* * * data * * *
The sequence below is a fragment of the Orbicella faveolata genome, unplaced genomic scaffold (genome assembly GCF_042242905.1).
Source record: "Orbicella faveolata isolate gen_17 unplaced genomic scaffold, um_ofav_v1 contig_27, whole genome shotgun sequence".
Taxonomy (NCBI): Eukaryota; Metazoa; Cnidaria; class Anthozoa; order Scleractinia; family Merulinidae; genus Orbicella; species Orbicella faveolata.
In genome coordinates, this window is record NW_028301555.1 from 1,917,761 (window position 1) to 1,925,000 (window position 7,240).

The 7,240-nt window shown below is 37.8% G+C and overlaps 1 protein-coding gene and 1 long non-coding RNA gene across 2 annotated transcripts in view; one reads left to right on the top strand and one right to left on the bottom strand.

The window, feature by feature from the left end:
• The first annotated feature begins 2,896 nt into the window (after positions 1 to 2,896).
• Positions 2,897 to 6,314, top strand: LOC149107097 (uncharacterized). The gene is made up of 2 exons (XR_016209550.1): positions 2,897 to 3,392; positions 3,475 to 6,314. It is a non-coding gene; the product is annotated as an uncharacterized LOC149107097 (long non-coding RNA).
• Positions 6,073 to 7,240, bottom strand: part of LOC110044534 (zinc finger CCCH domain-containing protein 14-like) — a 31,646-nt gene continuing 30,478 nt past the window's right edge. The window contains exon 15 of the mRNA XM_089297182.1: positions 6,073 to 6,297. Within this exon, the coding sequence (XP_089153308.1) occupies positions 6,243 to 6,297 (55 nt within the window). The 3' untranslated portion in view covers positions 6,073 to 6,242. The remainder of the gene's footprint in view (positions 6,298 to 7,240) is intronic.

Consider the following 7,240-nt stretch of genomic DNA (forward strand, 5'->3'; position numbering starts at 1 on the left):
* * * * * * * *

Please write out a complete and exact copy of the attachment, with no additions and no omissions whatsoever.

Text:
The sequence below is a fragment of the Orbicella faveolata genome, unplaced genomic scaffold (genome assembly GCF_042242905.1).
Source record: "Orbicella faveolata isolate gen_17 unplaced genomic scaffold, um_ofav_v1 contig_27, whole genome shotgun sequence".
Taxonomy (NCBI): Eukaryota; Metazoa; Cnidaria; class Anthozoa; order Scleractinia; family Merulinidae; genus Orbicella; species Orbicella faveolata.
In genome coordinates, this window is record NW_028301555.1 from 1,917,761 (window position 1) to 1,925,000 (window position 7,240).

The 7,240-nt window shown below is 37.8% G+C and overlaps 1 protein-coding gene and 1 long non-coding RNA gene across 2 annotated transcripts in view; one reads left to right on the top strand and one right to left on the bottom strand.

The window, feature by feature from the left end:
• The first annotated feature begins 2,896 nt into the window (after positions 1 to 2,896).
• Positions 2,897 to 6,314, top strand: LOC149107097 (uncharacterized). The gene is made up of 2 exons (XR_016209550.1): positions 2,897 to 3,392; positions 3,475 to 6,314. It is a non-coding gene; the product is annotated as an uncharacterized LOC149107097 (long non-coding RNA).
• Positions 6,073 to 7,240, bottom strand: part of LOC110044534 (zinc finger CCCH domain-containing protein 14-like) — a 31,646-nt gene continuing 30,478 nt past the window's right edge. The window contains exon 15 of the mRNA XM_089297182.1: positions 6,073 to 6,297. Within this exon, the coding sequence (XP_089153308.1) occupies positions 6,243 to 6,297 (55 nt within the window). The 3' untranslated portion in view covers positions 6,073 to 6,242. The remainder of the gene's footprint in view (positions 6,298 to 7,240) is intronic.

Consider the following 7,240-nt stretch of genomic DNA (forward strand, 5'->3'; position numbering starts at 1 on the left):